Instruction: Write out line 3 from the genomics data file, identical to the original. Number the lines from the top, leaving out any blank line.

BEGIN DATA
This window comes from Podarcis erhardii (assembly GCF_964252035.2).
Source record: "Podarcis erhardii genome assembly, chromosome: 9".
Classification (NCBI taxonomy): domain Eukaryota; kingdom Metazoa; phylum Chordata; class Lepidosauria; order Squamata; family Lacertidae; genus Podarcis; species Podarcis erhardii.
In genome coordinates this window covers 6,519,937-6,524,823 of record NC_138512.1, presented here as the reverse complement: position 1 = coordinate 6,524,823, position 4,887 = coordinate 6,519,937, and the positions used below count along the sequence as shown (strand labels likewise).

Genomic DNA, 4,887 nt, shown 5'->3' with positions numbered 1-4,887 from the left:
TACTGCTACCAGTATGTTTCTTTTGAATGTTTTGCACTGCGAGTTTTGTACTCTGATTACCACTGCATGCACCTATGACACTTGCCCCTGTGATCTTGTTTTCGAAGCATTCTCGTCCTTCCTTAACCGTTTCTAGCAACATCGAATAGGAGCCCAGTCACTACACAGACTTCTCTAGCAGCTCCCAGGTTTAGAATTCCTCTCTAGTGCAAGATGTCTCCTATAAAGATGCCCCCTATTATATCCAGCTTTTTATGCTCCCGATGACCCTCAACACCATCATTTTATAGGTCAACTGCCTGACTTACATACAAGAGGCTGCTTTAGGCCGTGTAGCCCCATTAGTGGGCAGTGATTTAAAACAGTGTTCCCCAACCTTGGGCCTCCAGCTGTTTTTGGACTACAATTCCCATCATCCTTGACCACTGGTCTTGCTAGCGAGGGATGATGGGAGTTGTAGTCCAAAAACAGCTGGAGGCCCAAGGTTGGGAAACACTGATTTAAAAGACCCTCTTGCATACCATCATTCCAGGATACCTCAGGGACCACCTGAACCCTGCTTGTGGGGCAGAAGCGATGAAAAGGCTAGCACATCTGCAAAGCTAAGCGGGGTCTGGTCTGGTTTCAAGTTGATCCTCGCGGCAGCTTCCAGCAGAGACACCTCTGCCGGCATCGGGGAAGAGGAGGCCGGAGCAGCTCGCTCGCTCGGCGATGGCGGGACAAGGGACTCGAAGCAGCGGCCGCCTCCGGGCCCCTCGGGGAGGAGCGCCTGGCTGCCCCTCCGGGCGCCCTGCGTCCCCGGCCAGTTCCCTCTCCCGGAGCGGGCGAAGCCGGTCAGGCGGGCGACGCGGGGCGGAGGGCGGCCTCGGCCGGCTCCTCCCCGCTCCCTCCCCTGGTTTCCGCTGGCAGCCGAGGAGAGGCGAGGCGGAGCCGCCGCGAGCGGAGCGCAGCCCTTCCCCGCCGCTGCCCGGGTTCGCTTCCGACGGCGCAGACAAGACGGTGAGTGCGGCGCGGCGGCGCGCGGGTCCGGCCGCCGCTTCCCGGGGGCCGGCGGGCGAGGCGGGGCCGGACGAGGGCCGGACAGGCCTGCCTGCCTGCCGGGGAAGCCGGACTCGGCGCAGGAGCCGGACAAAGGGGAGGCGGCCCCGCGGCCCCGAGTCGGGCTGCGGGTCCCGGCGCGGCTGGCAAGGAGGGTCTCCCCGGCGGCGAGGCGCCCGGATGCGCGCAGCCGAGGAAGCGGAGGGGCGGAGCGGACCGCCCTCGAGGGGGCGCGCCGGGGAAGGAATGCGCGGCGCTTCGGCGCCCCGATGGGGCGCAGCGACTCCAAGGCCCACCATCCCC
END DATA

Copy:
Classification (NCBI taxonomy): domain Eukaryota; kingdom Metazoa; phylum Chordata; class Lepidosauria; order Squamata; family Lacertidae; genus Podarcis; species Podarcis erhardii.